The second suggestion consists of two parts: one, that East European socialism failed to address an antisemitic impulse of the past that specifically characterizes Eastern Europe; and, two, that the post-socialist societies have continued to ignore it as well. It is certainly true that, in spite of some mostly rhetorical opposition to antisemitism, most communist regimes were guilty of antisemitism themselves. It may also be that many or all of the post-socialist governments also failed to address antisemitism and its past crimes adequately. However, the pertinent question is one of causation. Is Islamophobia in Eastern Europe today caused by an active volcanic core of hatred that burns only under the post-communist ground, and so erupts in Islamophobia there but not elsewhere? I do not think so.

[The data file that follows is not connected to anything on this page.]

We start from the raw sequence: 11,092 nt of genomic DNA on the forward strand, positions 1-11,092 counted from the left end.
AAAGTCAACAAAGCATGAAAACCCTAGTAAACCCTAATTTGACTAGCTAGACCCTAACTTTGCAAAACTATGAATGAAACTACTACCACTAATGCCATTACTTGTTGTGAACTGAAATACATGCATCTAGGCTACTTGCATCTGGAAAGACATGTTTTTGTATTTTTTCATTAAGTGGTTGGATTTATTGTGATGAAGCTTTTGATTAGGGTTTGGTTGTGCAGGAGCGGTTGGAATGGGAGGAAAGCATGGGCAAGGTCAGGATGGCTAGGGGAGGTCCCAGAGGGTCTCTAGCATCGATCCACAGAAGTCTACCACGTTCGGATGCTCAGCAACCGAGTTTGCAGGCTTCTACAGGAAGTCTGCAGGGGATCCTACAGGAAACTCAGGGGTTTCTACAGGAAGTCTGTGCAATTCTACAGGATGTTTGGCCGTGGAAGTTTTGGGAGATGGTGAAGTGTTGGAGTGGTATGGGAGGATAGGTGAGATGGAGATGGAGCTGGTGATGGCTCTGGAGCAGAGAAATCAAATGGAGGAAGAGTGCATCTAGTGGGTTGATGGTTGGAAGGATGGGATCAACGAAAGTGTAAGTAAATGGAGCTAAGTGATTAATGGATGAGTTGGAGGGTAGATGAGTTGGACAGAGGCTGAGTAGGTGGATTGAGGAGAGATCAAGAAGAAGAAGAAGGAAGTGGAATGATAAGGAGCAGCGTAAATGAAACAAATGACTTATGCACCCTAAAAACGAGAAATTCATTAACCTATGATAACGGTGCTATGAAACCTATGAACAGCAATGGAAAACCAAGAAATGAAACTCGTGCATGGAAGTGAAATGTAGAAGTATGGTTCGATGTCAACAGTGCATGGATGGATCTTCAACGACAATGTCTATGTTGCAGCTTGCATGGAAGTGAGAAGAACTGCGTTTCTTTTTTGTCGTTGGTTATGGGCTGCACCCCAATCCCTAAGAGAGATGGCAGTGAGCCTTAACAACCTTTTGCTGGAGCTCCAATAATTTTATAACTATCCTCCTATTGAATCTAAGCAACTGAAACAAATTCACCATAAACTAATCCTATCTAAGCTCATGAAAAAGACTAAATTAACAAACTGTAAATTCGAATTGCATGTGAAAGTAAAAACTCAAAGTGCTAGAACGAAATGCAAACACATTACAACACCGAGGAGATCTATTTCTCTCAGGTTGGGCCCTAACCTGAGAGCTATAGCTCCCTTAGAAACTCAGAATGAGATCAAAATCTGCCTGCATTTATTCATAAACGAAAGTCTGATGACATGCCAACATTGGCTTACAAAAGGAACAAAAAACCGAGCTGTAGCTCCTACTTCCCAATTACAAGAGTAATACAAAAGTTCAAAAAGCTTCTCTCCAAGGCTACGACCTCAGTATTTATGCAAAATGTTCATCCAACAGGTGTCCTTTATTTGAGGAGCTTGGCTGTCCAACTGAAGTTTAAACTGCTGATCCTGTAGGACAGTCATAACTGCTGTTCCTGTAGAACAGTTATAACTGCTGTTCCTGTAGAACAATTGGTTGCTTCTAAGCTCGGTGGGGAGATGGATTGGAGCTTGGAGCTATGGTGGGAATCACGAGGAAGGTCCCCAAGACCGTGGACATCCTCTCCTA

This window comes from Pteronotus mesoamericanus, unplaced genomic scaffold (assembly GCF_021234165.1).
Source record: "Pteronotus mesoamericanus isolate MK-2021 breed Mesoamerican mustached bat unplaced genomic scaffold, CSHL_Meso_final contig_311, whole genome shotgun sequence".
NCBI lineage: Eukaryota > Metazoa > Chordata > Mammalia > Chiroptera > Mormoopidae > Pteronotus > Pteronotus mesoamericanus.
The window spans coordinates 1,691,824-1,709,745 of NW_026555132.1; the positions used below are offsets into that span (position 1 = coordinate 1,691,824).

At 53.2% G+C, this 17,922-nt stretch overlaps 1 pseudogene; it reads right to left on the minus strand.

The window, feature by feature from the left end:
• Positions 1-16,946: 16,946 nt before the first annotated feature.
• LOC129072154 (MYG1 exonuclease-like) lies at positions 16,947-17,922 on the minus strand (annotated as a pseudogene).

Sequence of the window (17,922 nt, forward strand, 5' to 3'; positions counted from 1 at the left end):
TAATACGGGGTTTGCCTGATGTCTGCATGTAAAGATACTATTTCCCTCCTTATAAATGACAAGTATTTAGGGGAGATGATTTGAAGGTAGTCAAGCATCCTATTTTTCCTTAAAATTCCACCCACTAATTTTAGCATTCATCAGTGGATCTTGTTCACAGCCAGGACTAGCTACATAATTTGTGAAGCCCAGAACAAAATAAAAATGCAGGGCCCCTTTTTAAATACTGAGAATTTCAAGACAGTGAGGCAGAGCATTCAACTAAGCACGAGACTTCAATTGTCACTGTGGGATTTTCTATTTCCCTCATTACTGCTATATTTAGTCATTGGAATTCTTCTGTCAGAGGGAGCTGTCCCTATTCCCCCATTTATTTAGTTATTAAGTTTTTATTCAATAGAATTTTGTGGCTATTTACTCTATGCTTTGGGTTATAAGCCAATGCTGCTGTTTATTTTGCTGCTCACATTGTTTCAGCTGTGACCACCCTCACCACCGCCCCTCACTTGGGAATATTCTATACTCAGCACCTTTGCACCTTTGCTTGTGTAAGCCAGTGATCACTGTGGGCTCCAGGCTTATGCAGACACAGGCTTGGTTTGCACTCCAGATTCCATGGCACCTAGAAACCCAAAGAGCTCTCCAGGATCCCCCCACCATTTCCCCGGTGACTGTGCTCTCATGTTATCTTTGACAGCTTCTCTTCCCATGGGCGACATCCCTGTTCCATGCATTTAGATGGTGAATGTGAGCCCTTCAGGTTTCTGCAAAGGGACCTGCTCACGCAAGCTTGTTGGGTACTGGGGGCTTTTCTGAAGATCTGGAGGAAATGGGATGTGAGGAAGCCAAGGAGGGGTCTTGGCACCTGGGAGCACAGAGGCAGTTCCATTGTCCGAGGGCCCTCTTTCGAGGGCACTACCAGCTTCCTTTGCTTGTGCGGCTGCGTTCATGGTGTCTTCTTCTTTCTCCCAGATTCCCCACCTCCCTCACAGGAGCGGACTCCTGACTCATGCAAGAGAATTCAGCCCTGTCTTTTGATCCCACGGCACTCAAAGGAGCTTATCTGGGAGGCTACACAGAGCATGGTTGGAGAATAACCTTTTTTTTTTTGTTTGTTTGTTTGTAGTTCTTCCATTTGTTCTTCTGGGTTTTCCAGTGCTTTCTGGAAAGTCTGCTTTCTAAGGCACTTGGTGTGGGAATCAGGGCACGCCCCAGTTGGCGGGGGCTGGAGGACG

The third, more hidden assumption, is that whatever happens in one East European country is an instance that can be generalized to them all. It is to Gross’ great credit that he discovered and publicized the fact that post-Holocaust pogroms have occurred in Poland. They have also occurred in other East European countries, but not in all of them. None are known to have occurred in what is today the Czech Republic, Estonia, or Bulgaria. Yet no one seems to think that there is a problem with describing what happened in Poland as “East European”. This is because observers bring to their analysis a pre-existing notion of Eastern Europe as a unified, single area. If something happens in one place in Eastern Europe, then it is true of all of Eastern Europe. Of course, most observers will say upon reflection that they are fully aware of differences within Eastern Europe. The problem, which I call “Eastern Europeanism”, occurs unreflectedly. An essentialized view of Eastern Europe is the beginning, not the end, of most Western scholarly, journalistic, and popular analysis of the area.